Lately, I have been practicing "being" on a whole new level in a very intentional manner. At times it's so calming and connecting, everything just feels "right". And then other times it's uncomfortable, confusing, and frustrating...sometimes it brings tears and a feeling of "offness".
One day recently, during a particularly challenging time of feeling completely unmotivated to do a single thing, even things I usually enjoy, it struck me.
I'm attached to "doing".
Not only am I attached to "doing", but I also have identified with it. And I know I'm not alone.
There's something lurking within my to-do list, that gives me satisfaction when I cross off an item. And then another. And another. I'm always looking to finish the list (it's never happened) as if I will be complete when the things I think I need to get done are crossed off.
And it's more insidious than that.
The creative things I do for enjoyment like blogging, making meditations, writing poetry or short stories...even a fairly passive activity like reading a good book have been a form of identification. So when I am not inspired to do any of these things, or check off items on my to-do list, a sense of emptiness arises...an almost desperate feeling of needing to fill the void because of how uncomfortable and "off" it feels not to be in the creative flow.
Instead of pushing it away and mindlessly attempting to cover up this uncomfortable emptiness with something that might feel good or something else to do, I have been sitting in the murky waters, exploring this reality.
I found myself sinking down into the question, "What if I never had anything to "do" again? What if I was never able to experience the things I wanted to? What if I was suddenly unable to do anything that gave me a sense of forward motion?" And I pictured myself being paralyzed, blind, deaf, and mute all at the same time. Because that would be the epitome of not being able to do anything or experience much while still in human form.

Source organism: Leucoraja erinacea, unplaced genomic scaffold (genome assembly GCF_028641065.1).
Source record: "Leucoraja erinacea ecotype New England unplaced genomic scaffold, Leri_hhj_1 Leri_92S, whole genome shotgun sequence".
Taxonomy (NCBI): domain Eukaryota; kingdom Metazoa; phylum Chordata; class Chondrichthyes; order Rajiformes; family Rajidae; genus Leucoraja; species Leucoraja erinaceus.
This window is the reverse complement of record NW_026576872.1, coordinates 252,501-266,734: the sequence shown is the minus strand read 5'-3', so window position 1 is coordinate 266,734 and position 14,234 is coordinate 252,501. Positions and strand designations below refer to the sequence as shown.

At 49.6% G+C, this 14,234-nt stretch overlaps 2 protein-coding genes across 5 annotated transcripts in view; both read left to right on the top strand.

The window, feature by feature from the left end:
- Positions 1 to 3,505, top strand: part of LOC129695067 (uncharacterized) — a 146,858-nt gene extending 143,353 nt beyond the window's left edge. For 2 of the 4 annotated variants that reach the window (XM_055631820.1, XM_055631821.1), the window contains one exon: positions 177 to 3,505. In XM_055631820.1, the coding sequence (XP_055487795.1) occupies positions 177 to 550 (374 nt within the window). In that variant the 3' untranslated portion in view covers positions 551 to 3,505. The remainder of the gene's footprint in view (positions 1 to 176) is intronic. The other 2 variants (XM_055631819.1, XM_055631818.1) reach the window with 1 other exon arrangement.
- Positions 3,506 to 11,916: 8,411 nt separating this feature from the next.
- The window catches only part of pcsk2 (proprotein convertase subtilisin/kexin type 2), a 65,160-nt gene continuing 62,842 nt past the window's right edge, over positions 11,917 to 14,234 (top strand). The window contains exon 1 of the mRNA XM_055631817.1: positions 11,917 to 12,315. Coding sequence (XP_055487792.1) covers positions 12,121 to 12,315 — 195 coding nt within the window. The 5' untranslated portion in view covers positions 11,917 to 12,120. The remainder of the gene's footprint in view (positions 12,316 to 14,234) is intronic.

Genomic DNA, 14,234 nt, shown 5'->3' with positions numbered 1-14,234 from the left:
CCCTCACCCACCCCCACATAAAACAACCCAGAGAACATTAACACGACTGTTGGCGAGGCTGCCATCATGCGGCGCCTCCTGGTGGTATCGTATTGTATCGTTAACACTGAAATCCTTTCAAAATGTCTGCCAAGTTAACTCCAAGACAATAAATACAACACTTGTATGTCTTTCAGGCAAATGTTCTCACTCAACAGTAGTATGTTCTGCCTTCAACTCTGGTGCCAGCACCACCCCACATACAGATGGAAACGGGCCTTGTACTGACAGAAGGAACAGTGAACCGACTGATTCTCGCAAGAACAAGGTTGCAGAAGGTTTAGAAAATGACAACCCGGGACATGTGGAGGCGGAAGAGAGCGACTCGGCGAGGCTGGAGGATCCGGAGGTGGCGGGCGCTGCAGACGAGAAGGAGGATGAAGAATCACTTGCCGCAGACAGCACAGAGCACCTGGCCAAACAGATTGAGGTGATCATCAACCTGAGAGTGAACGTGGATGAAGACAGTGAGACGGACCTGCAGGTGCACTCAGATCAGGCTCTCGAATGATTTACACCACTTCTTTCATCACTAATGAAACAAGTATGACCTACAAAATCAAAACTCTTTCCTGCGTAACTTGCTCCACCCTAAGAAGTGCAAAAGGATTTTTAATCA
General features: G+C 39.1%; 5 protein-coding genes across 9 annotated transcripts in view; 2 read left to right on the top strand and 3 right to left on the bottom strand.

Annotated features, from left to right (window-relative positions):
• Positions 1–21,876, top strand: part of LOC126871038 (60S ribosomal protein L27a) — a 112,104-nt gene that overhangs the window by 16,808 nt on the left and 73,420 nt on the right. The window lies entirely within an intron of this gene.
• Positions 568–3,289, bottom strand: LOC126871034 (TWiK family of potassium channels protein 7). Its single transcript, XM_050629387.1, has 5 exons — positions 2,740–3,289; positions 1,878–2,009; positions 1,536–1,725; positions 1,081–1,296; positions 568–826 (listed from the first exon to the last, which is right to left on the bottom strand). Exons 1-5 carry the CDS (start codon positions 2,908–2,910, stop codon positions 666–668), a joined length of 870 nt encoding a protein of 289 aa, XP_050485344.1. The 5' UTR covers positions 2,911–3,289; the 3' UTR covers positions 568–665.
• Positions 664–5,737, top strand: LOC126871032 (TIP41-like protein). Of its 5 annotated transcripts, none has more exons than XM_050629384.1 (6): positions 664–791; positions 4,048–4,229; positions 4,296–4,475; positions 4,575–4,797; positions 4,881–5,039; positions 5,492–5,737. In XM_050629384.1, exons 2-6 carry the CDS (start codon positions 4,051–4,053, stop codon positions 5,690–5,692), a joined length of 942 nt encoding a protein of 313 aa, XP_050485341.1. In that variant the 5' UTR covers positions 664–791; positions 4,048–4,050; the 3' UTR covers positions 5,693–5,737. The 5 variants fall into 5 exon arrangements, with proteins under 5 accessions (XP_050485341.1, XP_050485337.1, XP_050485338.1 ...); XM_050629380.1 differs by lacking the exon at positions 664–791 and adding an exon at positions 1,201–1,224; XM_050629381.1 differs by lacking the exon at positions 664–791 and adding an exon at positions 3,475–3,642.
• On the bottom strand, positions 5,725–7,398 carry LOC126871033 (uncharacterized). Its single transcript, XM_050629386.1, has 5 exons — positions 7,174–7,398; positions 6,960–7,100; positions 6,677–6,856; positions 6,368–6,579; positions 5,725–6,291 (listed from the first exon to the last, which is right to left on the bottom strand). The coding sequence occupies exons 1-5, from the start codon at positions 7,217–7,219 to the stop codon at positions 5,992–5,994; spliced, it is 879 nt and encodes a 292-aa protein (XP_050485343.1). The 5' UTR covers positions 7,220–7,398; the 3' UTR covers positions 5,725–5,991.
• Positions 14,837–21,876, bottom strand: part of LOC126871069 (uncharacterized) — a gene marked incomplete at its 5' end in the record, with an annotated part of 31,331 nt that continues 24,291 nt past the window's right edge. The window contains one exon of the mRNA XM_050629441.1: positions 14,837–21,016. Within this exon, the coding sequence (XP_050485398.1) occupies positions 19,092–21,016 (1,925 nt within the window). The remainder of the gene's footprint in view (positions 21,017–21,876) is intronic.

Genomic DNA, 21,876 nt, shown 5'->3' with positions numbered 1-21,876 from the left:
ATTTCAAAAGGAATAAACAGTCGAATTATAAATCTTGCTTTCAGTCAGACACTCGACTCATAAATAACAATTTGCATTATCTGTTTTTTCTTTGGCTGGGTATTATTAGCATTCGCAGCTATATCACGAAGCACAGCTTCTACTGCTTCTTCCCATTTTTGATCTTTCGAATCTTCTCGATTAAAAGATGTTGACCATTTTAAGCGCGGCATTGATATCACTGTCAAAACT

A wave of darkness and hopelessness filled me. Even fear. Fear of being nothing. Fear that everything that I thought was me would be stripped away in the void of being unable to "DO" anything. Fear of not being able to at least have the goal to achieve my dreams. Fear of not experiencing things I want to create in my life.
"What's the point of even existing if I don't have anything to do?" I asked myself. And I answered, "Are you what you do?"
"No, I am not what I do."
"Why then would it matter if you didn't have anything to do?"
Pause and meditate on that.
We have this desperate desire to feel the forward motion of doing...accomplishing...having tasks to complete, adventures to embark on, and experiences to create. The sense of doing then becomes who we are. If we don't do the things we normally do or get to experience the things we think we want, then who are we? And what point is there to living?
If the motivation to complete things and create things and do things is gone (try it sometime, I dare you) we scramble to fill the void with literally anything because we have identified ourselves in the "doing" of things, thinking that we will cease to exist if we don't and have no idea what it means to just "be".